Liver Disease

Rapid Rise in Obesity-Linked Liver Disease Among Americans

A recent study has revealed an alarming trend – fatty liver disease is increasing among Americans, surpassing obesity rates in various racial groups and impacting the liver health of millions. The research shows that metabolic dysfunction-associated fatty liver disease (MAFLD) has increased by 131% over the past three decades, going from 16% in 1988 to 37% in 2018.

In comparison, obesity has only seen a 74% increase during the same period, affecting 40% of Americans by 2018. These findings were presented at the Endocrine Society’s annual meeting in Chicago, painting a concerning picture of the state of liver health in the United States.

According to Dr. Theodore Friedman, chair of internal medicine at the Charles R. Drew University of Medicine & Science, “this is an important condition that seems to be getting worse over time. The rate has increased more than the rate of obesity in the United States.”

While many individuals can live with fatty liver disease, some may progress to more severe complications, such as liver dysfunction, cirrhosis, or even liver cancer. Although the need for a liver transplant due to fatty liver disease is relatively rare – less than 1% – there are still several thousand people who may require this life-saving procedure, given the approximately 100 million of people affected by this condition.

Duke Health endocrinologist Dr. Anastasia-Stefania Alexopoulos added, “[fatty liver disease] has now become the leading cause of liver transplant in women. It’s surpassed hepatitis C, and I’m sure in the near future it will also be the same case as men.” Dr. Alexopoulos further explained that risk factors such as obesity, type 2 diabetes, and metabolic syndrome render individuals more vulnerable to developing fatty liver disease.

This study analyzed federal survey data from 1988 to 2018 and found that fatty liver disease has seen a significant increase over the years. Among all ethnic groups, white Americans experienced the highest rise of 133%, impacting around 35% of the population. Comparatively, the obesity rate for white Americans only increased by 77%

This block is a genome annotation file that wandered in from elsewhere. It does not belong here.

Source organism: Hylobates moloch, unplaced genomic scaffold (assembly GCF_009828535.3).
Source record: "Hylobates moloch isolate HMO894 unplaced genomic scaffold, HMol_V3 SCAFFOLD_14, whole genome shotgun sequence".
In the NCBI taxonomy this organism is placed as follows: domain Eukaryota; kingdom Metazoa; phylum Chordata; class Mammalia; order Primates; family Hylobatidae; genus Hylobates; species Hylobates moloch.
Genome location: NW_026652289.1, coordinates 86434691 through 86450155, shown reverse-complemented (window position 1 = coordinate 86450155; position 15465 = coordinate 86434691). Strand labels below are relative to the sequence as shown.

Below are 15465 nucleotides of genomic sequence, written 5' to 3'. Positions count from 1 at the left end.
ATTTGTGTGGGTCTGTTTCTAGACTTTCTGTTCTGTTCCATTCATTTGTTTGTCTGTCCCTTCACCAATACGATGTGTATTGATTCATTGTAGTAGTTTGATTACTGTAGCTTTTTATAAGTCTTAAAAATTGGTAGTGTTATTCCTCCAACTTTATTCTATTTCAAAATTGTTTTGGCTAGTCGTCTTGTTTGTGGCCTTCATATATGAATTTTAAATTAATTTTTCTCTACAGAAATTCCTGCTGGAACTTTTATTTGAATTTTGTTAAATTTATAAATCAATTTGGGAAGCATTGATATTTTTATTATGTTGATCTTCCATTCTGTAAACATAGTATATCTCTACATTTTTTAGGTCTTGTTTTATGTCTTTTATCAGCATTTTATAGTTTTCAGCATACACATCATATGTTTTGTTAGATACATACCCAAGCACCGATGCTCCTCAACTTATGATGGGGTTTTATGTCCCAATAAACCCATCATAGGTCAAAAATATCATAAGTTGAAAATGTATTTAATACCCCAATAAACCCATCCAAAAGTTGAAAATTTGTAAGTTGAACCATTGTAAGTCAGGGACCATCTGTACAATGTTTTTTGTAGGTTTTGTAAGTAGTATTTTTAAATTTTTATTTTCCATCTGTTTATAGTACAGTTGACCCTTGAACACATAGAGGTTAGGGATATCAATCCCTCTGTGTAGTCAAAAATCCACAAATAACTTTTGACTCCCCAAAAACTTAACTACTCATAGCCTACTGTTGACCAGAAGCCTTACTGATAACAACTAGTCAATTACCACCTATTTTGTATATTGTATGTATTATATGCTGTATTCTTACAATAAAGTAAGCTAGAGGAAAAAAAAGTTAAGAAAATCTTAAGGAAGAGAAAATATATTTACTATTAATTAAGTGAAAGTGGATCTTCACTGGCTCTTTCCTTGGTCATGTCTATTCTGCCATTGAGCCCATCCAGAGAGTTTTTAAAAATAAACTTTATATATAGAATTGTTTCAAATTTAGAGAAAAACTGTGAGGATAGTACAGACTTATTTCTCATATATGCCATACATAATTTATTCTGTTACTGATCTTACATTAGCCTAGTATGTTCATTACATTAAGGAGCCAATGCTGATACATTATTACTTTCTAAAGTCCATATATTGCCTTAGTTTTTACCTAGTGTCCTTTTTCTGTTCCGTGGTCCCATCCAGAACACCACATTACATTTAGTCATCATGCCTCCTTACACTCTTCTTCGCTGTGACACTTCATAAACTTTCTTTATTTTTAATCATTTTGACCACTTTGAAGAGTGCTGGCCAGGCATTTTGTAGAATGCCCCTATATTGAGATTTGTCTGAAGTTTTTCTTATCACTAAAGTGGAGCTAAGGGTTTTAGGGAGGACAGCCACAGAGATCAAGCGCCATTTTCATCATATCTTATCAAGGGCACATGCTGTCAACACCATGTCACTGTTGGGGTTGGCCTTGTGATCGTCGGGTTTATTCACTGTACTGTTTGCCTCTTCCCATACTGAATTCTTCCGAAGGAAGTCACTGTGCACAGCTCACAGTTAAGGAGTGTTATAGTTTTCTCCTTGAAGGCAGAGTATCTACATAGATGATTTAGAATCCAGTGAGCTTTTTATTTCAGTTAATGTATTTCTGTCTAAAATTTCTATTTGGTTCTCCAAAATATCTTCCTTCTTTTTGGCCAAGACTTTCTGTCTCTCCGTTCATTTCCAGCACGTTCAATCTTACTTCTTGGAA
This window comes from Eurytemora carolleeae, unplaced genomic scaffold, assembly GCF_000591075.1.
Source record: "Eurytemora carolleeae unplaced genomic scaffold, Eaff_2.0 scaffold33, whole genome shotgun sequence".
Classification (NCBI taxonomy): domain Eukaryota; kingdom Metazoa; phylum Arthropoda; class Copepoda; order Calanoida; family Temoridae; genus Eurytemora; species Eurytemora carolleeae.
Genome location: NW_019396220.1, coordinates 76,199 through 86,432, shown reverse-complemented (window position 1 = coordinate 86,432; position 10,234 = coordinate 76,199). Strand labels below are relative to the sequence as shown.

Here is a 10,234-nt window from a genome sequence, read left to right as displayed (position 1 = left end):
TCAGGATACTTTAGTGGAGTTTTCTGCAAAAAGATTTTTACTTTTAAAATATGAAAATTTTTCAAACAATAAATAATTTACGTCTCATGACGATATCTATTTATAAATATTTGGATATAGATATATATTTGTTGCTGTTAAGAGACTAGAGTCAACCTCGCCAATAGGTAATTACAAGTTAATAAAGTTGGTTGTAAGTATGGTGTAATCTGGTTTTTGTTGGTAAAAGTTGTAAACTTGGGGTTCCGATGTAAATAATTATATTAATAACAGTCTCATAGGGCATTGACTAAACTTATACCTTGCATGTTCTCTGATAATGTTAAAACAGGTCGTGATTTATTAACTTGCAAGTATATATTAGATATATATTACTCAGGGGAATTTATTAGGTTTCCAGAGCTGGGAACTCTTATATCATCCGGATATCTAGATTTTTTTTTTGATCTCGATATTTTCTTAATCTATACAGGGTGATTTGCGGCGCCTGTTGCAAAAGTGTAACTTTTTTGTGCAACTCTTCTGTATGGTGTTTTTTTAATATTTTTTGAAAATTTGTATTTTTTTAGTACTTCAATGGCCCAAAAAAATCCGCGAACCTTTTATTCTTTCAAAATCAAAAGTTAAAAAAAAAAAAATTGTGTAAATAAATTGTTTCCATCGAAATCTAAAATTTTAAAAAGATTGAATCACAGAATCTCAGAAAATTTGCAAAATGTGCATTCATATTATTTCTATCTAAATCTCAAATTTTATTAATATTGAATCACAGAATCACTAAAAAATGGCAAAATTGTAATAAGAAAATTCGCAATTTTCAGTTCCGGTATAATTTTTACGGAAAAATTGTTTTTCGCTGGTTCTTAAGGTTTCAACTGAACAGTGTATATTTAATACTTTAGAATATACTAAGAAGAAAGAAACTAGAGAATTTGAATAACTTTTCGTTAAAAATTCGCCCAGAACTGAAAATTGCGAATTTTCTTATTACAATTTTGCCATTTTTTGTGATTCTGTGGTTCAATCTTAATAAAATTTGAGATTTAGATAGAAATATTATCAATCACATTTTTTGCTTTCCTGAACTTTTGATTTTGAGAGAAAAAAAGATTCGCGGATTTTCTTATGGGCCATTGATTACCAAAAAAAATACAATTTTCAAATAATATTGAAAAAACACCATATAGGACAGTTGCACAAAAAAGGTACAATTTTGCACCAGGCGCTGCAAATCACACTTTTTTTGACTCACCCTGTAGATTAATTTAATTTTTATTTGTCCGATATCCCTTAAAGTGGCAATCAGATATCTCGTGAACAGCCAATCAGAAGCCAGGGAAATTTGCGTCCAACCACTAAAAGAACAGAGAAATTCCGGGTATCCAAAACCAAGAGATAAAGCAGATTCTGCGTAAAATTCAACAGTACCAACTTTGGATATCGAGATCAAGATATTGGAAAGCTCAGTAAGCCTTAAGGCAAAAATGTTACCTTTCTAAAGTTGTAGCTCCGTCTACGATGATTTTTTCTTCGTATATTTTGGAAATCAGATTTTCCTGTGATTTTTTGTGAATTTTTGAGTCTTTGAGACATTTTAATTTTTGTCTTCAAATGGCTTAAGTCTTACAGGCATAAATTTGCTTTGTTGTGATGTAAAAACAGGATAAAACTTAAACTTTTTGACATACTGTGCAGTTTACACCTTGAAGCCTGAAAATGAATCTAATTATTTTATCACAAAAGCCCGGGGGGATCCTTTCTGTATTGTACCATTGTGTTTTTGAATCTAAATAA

Among various ethnic groups, Mexican-Americans have the highest occurrence of fatty liver disease, affecting 58% of individuals in 2018. This marked a 61% increase over the three decades – slightly higher than 58% rise in obesity prevalence.

According to Dr. Alexopoulos, “it’s across all races, all ethnicities, and even in Black individuals who traditionally have been thought to have much lower prevalence of MAFLD, it’s still increasing in that group as well.”

Dr. Friedman also noted that the rising obesity rate is not only a significant health concern on its own but also a contributing factor to the spread of fatty liver disease. However, there may also be something more to this disorder than meets the eye.

He believes that American lifestyles are largely to blame for the increasing cases of fatty liver disease. “People are just eating worse foods and not exercising, and it’s affecting their lives as well as their overall health,” Dr. Friedman added.

Although simple blood tests performed during annual checkups can detect fatty liver disease, these tests unfortunately are not being done regularly or the results are not being shared with patients. This lack of awareness is a major concern, as many individuals with fatty liver disease are unaware of their condition.

However, there is some good news. Fatty liver disease has the potential to be reversed, thanks to the liver’s remarkable ability to heal itself. Even cirrhosis, liver scarring, can be reversed if detected early and drastic measures are taken. The key to reversing fatty liver disease lies in adopting a healthier diet, engaging in regular exercise, and weight loss.

Losing just 5% of body weight can already make a significant impact on reducing fat in the liver, while a 7% to 10% weight loss can even reverse scarring. While weight-loss medication can provide assistance, but the real power lies in making lifestyle changes.

It is important to note that while these findings are promising, further research is needed for validation.

People must seize control of their liver health and take action today to prevent or reverse the detrimental effects of fatty liver disease.